Utah’s Public Services Commission has rejected for now proposals for a net metering charge on solar users in the state.
After hearing the proposal from electric company, PacifiCorp’s Utah utility, Rocky Mountain Power (RMP), to charge net metering customers (NMC) an additional US$4.65 monthly fee for using the grid, the commission ruled more evidence is required, with another conference 5 November.
PacifiCorp filed the proposal last November, claiming that the current rate “fails to allocate to net metering customers the true costs”.
“As residential customers who generate their own power use fewer kilowatt hours from the utility, their support for the costs of maintaining the wires, poles, transformers and substations becomes less,” company spokesman for RMP and PacifiCorp Energy, David Eskelsen, told PV Tech.
New technologies often bring “fundamental changes” to systems “designed decades ago”, said Eskelsen.
Eskelsen said residential rates for net metering are based on a system of assuming similarities and averages in residential energy use, with small grid maintenance fees bundled with the kWh rate.
Because of cost reductions in installing solar and the service fee being tied to kilowatt hour use, the number of NMCs using RMP “is getting big enough that [net metering is] starting to affect how the costs of the wires, poles, transformers and substations are covered by the simple kWh charge”, said Eskelsen.
“Costs to build operate and maintain the grid don’t change with how much electricity you use, or whether you use these facilities for 15 minutes or every hour of the year,” said Eskelsen.
The Commission rejected the charge, with one Commissioner dissenting. Eskelen told PV Tech that dissent within the Commission “has been rare”.
However, evidence submitted by RMP itself appeared to contradict its own case. RMP claimed that NMC average electricity use is on average 518kWh a month, compared to non-NMCs’ average use of 700kWh.
RMP, the Utah Division of Public Utilities and the Office of Consumer Services rebutted that NMCs still contribute less to grid up keep.
But according to Utah Clean Energy (UCE) representative, Sophie Hayes, closer scrutiny of these figures revealed even though RMP’s average rate is 700kWh a month use, the majority of residents, for NMC and non-NMC alike, use 500-600kWh a month.
UCE argued there was no evidence NMC cost PacifiCorp more than non-net metered customers, using the same amount of electricity.
UCE claimed the singling out of NMC is “improper and discriminatory” and that the many benefits of NMC were left out of the proposal.
UCE, the Sierra Club, The Alliance for Solar Choice (TASC), and state caregiver support group, UCARE, 25 witnesses and 1,800 letters opposed the charge.
The Sierra Club also said that PacifiCorp would collect US$116,784 in revenue from a net metering charge, but the benefit provided by net metering is valued at US$1.4 million.
UCARE also concluded PacifiCorp’s analysis was “flawed and incomplete”, and would increase the cost of installing solar by 10%.
Michael Rossetti and Melanie Florence, founding members of Utah Citizens Advocating Renewable Energy, writing in a Salt Lake Tribune op-ed piece, said RMP is “stuck in a coal-centric mentality” and discouraging investment in renewables.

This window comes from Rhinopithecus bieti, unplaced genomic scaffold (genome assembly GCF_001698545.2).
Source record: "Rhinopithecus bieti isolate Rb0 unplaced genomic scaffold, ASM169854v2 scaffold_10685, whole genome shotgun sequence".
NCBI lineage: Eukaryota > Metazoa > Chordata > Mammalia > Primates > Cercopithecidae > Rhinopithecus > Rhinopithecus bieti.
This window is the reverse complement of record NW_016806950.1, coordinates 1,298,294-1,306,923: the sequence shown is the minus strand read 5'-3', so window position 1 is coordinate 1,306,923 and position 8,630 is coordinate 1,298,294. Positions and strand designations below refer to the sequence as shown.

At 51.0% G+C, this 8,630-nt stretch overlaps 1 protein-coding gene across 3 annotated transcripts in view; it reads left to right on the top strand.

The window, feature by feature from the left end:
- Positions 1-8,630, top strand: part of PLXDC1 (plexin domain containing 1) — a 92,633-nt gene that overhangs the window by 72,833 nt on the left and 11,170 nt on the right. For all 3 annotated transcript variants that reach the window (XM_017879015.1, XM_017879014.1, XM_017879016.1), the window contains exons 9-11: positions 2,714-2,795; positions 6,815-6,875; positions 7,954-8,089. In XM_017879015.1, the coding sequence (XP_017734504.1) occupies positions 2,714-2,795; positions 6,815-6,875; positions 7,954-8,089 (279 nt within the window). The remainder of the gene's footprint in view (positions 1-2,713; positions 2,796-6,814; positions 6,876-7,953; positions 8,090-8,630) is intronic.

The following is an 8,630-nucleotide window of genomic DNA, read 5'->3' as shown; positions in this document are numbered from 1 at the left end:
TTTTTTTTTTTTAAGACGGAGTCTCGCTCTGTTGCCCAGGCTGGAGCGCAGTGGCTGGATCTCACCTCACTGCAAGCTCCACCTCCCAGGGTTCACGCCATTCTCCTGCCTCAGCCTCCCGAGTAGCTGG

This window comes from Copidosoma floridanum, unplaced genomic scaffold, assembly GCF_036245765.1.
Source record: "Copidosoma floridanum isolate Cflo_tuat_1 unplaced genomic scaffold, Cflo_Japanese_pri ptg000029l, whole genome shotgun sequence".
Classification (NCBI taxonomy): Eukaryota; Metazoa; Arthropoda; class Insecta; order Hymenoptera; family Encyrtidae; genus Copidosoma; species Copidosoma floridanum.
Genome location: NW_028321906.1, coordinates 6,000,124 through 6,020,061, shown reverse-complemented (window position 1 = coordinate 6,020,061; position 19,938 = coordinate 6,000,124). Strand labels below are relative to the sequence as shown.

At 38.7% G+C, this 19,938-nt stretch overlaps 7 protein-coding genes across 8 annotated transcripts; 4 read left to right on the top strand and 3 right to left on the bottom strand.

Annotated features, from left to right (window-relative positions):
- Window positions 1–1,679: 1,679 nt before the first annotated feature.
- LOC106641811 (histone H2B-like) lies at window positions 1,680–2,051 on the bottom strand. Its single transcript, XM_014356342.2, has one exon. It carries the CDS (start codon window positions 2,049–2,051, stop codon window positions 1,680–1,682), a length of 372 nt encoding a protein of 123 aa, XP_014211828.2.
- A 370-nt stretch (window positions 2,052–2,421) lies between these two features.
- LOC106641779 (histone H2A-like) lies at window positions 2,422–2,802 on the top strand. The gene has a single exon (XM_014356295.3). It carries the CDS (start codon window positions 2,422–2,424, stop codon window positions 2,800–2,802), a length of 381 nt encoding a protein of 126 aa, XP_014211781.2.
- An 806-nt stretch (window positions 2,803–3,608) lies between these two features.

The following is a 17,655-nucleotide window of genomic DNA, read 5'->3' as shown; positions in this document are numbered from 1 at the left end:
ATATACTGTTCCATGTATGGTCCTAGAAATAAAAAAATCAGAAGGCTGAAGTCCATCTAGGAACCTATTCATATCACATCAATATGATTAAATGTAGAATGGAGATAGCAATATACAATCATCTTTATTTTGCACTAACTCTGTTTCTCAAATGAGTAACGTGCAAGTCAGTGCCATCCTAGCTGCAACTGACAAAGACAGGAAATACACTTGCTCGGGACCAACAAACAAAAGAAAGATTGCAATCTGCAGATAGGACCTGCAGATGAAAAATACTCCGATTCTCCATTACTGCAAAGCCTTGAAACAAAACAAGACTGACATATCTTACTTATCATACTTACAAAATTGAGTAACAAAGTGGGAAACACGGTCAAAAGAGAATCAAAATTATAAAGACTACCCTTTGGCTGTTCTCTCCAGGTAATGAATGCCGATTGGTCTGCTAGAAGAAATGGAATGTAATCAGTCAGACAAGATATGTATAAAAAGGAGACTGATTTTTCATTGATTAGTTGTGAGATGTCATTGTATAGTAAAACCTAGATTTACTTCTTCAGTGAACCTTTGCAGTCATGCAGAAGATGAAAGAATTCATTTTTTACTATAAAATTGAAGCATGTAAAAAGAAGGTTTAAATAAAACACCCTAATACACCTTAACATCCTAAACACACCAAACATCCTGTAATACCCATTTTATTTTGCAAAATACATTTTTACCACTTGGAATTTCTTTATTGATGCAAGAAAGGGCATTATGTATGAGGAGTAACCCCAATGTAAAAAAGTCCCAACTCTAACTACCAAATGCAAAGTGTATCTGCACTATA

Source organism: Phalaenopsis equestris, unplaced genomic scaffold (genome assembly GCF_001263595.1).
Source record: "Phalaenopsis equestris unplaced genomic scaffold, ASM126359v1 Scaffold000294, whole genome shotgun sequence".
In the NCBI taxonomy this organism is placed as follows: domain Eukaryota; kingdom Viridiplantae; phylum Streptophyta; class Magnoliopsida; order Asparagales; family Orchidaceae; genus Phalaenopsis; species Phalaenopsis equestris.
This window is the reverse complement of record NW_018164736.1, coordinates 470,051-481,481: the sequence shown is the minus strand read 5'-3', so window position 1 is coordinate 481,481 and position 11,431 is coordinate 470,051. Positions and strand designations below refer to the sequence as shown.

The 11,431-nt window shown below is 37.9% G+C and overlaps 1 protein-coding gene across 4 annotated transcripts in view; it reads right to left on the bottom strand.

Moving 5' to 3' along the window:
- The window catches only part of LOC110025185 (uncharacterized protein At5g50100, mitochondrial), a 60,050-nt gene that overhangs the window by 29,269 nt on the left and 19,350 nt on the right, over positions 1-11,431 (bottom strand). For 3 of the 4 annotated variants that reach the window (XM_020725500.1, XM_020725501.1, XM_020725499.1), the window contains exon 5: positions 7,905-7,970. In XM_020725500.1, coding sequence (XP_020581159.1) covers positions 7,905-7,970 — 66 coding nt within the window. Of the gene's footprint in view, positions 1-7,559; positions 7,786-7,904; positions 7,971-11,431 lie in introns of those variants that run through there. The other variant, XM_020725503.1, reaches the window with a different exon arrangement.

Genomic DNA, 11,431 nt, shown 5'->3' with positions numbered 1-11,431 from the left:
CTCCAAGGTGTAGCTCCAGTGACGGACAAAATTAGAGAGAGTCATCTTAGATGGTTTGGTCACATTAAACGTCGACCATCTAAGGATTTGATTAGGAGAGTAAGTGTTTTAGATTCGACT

Rossetti and Florence argued that solar customers are giving energy to the grid when it’s needed the most and that out of over 1 million customers EMP wants “to penalise the 2,000-plus who have invested in solar.”
According to a Facebook survey that renewable energy advocacy body, HEAL Utah, conducted in April to May this year, more than 60% of respondents said solar was the one fuel source they would most like RMP to encourage; 86% also said that they disapproved of RMP’s proposed solar fee.
“We hope Rocky Mountain Power will learn from this experience and listen to its customers, who clearly want the utility to fully embrace renewable energy,” said Christopher Thomas, executive director of HEAL Utah.
RMP also runs the US$50 million ‘Utah Solar Incentive Program’, separate from net metering, set to run until 2017.
RMP also runs the ‘Blue Sky program’ the 14 year old financial support programme has helped more than 100 rooftop solar installations in Utah.
On March 26, RMP also announced plans to construct a 5MW solar farm in Utah, supported in large part by funds from the Blue Sky program.
“A token investment in renewable energy,” said Rossetti and Florence.
RMP aims to conitnue exploring the issue to present a new docket, as the evidence will take some time to collect, 5 November will likely schedule a summer hearing to fully review the issue.
Utah’s energy matrix in 2013 was 60% coal, 14% natural gas, 8% wind, 6% hydro. Other sources accounts for 8%, biomass 0.4%, geothermal 0.3%, and solar just 0.02%.
This article was edited 5 September to change the line “rates for net metering are based on a system” from “are based on an outdated system”, and also added: “RMP aims to continue exploring the issue to present a new docket, as the evidence will take some time to collect, 5 November will likely schedule a summer hearing to fully review the issue” and “The Commission rejected the charge, with one Commissioner dissenting. Eskelen told PV Tech that dissent within the Commission is rare” and “RMP, the Utah Division of Public Utilities and the Office of Consumer Services rebutted that NMCs still contribute less to grid up keep”.